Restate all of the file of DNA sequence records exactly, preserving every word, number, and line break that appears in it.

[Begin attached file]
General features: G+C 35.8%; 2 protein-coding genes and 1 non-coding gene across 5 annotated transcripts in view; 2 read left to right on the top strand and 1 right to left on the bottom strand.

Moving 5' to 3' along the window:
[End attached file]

General features: G+C 35.8%; 2 protein-coding genes and 1 non-coding gene across 5 annotated transcripts in view; 2 read left to right on the top strand and 1 right to left on the bottom strand.

Moving 5' to 3' along the window: